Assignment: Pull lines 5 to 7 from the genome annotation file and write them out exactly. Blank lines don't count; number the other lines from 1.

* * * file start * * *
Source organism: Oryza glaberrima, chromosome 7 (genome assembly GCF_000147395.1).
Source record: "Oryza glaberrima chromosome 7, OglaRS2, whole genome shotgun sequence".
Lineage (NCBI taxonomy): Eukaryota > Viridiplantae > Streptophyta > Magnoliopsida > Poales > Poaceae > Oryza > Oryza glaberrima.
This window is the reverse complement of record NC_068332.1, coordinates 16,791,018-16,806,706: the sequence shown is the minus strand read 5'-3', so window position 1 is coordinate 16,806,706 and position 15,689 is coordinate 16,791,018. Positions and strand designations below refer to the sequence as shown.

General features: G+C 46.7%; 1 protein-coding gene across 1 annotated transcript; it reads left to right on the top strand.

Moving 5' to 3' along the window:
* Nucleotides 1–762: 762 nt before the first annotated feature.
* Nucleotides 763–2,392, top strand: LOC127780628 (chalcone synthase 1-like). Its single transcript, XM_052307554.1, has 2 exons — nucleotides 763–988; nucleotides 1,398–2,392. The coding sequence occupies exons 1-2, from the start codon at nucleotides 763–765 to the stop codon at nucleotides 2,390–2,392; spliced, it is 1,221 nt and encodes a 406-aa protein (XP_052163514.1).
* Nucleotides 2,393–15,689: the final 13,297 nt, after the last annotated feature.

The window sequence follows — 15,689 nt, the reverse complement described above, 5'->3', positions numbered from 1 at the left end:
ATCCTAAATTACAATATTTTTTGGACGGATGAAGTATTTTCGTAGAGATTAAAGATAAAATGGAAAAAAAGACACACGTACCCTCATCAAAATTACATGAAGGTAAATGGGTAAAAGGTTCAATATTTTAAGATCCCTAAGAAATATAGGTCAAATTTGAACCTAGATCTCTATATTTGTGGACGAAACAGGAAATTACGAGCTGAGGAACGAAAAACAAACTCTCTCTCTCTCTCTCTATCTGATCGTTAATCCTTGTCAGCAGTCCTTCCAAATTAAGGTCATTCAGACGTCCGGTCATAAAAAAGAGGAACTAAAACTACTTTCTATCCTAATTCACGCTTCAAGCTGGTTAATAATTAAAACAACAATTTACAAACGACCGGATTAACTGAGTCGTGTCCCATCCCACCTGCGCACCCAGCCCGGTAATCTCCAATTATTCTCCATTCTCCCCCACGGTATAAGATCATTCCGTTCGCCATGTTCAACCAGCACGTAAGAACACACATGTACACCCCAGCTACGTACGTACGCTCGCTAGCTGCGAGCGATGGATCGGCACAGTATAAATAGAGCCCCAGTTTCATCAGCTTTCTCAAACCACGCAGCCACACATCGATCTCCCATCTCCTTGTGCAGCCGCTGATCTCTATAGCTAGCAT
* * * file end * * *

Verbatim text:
General features: G+C 46.7%; 1 protein-coding gene across 1 annotated transcript; it reads left to right on the top strand.

Moving 5' to 3' along the window:
* Nucleotides 1–762: 762 nt before the first annotated feature.